Army Secretary Christine Wormuth has directed commanders to initiate involuntary administrative separation proceedings against any soldier who has refused a COVID-19 vaccine.
This applies to active-component soldiers, cadets and reserve-component soldiers serving on Title 10 active-duty.
Army National Guard soldiers who are not on Title 10 orders have until June 30 to be vaccinated.
Wormuth’s directive was issued last week. It applies to soldiers who do not have an approved or pending exemption request.
As of Feb. 2, the Army had approved six permanent medical exemptions for the vaccine and no permanent religious exemptions. There are more than 5,755 temporary exemptions in place, including thousands of pending medical and religious exemptions.
According to Army data, more than 97% of the active Army and 84% of the Army Reserve has received at least one dose of a COVID-19 vaccine. Army officials are not releasing rates for the Army Guard, which vary across the 54 states and territories.
Several states have asked to have their Guard forces exempted from the vaccine mandate, only to have those efforts rebuffed by defense leaders. Two states, Alaska and Texas, are currently involved in a legal challenge of the mandate.
To date, the Army has had 3,394 soldiers refuse the vaccine without a pending exemption and has issued 3,101 official reprimands. It has also removed six leaders, including two battalion commanders.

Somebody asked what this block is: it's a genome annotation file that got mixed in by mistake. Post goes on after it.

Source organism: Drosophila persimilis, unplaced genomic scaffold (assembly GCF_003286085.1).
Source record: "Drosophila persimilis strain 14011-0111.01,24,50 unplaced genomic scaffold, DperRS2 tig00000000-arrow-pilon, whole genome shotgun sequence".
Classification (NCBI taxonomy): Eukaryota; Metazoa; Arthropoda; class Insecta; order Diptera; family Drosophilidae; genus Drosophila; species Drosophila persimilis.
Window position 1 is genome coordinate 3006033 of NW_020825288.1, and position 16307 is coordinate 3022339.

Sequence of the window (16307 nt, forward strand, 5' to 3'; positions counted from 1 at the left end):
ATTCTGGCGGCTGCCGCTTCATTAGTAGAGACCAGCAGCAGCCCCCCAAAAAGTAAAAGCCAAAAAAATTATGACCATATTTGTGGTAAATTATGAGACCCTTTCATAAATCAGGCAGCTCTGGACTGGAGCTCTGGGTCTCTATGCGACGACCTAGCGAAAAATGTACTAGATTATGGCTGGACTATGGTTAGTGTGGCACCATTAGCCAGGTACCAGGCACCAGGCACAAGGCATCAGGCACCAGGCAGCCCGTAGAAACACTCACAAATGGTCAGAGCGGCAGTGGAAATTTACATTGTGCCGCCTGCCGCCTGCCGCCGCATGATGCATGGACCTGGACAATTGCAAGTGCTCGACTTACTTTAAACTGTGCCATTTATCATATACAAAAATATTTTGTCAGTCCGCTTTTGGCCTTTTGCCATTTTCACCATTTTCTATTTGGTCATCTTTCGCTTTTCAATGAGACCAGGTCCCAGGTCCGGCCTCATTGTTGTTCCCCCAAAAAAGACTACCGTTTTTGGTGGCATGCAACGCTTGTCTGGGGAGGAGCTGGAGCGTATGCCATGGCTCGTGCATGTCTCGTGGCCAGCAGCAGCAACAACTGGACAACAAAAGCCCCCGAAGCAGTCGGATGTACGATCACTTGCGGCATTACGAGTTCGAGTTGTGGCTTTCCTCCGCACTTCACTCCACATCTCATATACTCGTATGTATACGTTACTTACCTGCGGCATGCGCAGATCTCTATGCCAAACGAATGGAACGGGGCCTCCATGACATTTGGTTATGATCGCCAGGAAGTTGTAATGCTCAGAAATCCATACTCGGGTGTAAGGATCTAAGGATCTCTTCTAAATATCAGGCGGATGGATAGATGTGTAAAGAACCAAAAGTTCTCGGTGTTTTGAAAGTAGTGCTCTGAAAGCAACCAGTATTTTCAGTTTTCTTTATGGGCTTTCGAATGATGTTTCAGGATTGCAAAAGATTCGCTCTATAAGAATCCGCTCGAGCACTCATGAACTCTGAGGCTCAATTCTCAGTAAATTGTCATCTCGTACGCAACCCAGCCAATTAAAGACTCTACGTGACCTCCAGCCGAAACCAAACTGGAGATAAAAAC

“Army readiness depends on soldiers who are prepared to train, deploy, fight and win our nation’s wars,” Wormuth said. “Unvaccinated soldiers present risk to the force and jeopardize readiness. We will begin involuntary separation proceedings for soldiers who refuse the vaccine order and are not pending a final decision on an exemption.”
Army Directive 2022-02 requires commanders to process these separation actions as expeditiously as possible. Service members separated for refusing the vaccine will not be eligible for involuntary separation pay and may be subject to recoupment of any unearned special or incentive pays.
Soldiers who will complete their separation or retirement, or begin transition leave, on or before July 1, 2022, will be granted a temporary exemption from the directive.
Army officials said the least favorable characterization of service that may be issued is General (Under Honorable Conditions), unless additional misconduct warrants separation with an Other than Honorable characterization of service.